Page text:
BRIEF DESCRIPTION OF THE DRAWINGS
Generally, like reference numerals in the various figures are utilized to designate like components.
FIG. 1 illustrates an example environment in which the present general inventive concept can be embodied.
FIG. 2 is a procedural flow chart of creating data objects to store common data included in documents according to a present invention embodiment.
FIG. 3 is a procedural flow chart of identifying common data included in documents according to a present invention embodiment.
FIG. 4 depicts example input documents together with the resulting files after performing the extraction of the common data, according to a present invention embodiment.
FIG. 5 is a data flow diagram depicting operations of the flow charts of FIGS. 2 and 3 performed by the elements of the block diagram of FIG. 1 according to a present invention embodiment.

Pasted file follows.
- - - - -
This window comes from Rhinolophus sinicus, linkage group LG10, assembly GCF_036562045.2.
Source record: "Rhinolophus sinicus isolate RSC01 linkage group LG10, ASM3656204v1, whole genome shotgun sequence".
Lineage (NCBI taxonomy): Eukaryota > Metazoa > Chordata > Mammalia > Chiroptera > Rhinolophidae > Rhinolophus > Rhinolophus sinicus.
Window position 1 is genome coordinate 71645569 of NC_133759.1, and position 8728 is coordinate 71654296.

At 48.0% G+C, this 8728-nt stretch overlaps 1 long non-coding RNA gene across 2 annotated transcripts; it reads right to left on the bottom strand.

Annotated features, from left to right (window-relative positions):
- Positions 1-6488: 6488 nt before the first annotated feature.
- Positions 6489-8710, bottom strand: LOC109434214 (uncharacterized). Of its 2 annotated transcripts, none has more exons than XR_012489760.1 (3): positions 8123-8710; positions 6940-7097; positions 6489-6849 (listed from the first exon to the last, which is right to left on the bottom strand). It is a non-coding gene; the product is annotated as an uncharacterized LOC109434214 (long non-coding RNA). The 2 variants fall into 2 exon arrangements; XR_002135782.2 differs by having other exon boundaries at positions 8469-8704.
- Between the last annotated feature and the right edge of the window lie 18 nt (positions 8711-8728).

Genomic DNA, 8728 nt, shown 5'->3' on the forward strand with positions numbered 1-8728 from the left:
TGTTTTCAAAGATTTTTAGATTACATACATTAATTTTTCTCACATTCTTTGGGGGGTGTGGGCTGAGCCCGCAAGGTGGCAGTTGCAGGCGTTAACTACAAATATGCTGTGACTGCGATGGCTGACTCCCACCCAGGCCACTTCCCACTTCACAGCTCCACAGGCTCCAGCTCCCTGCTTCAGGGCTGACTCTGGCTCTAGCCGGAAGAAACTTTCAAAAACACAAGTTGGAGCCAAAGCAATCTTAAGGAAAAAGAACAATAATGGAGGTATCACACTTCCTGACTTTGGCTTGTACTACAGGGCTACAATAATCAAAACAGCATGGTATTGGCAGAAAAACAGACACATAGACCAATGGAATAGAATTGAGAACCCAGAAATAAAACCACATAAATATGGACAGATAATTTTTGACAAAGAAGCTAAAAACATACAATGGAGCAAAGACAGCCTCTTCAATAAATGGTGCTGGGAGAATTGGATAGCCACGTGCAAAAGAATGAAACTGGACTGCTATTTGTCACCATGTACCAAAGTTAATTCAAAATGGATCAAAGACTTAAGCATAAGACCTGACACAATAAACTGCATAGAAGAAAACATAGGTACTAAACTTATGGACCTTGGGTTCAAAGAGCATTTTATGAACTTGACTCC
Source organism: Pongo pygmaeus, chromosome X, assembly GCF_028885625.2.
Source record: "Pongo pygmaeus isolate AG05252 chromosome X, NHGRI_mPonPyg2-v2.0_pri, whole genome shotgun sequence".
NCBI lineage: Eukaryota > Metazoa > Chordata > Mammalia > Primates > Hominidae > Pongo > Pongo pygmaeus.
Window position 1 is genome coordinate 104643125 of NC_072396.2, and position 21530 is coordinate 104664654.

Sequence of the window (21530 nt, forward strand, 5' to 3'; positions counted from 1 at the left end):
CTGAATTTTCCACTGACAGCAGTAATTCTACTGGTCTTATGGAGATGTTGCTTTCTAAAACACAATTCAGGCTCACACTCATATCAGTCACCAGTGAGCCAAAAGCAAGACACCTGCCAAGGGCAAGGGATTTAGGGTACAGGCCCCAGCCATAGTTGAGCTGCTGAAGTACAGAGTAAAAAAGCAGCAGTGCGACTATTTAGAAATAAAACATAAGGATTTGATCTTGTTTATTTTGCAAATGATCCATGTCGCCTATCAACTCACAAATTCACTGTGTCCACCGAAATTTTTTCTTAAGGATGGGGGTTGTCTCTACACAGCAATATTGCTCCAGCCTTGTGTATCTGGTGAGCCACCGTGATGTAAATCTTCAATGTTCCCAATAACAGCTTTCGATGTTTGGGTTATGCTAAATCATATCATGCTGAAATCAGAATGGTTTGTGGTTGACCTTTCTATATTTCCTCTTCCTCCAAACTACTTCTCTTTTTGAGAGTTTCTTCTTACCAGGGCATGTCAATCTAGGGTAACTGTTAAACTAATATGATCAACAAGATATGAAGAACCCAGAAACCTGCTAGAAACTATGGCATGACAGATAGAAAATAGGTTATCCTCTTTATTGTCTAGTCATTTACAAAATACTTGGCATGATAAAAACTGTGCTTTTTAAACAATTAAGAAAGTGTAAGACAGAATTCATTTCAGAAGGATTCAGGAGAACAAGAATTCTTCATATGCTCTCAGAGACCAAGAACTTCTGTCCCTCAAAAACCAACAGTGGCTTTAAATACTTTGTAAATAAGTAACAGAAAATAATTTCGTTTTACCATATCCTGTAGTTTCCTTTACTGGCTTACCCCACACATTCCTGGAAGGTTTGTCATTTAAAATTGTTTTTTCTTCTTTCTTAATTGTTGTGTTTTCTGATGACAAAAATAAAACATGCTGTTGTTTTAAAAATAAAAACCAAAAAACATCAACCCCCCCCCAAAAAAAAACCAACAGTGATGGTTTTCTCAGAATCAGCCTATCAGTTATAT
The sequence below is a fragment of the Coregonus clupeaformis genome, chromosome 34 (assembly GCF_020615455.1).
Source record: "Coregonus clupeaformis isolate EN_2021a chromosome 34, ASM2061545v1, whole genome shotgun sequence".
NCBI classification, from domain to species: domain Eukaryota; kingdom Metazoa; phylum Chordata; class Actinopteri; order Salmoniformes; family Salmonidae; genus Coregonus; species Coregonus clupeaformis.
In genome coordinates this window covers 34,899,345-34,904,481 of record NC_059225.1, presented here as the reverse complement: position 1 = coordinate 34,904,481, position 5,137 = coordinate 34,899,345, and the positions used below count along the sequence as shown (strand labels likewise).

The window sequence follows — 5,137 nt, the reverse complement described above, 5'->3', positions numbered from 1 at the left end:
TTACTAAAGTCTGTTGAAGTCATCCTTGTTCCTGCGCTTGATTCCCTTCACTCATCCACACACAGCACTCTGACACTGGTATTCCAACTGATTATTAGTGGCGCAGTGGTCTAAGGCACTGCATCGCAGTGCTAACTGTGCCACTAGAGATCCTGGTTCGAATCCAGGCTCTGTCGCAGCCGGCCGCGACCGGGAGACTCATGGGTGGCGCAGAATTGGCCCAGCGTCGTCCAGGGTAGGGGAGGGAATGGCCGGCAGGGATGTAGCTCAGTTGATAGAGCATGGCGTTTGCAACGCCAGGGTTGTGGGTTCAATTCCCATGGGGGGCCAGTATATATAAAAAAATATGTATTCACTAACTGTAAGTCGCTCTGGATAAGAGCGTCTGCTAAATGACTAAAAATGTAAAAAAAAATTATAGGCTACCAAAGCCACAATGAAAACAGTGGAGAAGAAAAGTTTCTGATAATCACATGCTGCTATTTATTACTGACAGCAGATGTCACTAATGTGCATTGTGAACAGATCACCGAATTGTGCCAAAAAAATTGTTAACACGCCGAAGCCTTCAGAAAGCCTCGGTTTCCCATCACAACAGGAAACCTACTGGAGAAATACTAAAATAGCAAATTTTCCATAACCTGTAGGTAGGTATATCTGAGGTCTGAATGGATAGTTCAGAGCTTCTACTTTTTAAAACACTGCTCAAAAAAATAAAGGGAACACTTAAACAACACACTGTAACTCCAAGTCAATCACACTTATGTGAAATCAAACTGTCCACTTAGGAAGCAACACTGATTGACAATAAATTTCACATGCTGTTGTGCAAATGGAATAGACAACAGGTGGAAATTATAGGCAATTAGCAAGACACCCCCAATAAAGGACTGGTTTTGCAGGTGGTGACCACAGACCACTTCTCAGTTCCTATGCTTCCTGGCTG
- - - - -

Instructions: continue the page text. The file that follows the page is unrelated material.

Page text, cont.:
The techniques presented herein provide methods, systems, and computer program products for creating data objects to store common data included in documents. Generally, techniques presented herein can identify common nodes, elements, text, and other such data included in a group of documents and create a resource data object to store the identified commonalties. The common nodes, elements, and textual areas of documents may be removed from the documents and replaced with an identifier that references the resource data object. The identifier is a native datatype construct, such as an XInclude directive, that allows the resource to be combined with a modified document (i.e., a document including an identifier) when the document is retrieved. The techniques presented herein can significantly reduce storage requirements for data storage of documents that include repetitive information, such as XML transactional messages. Moreover, techniques presented herein may significantly reduce network bandwidth usage.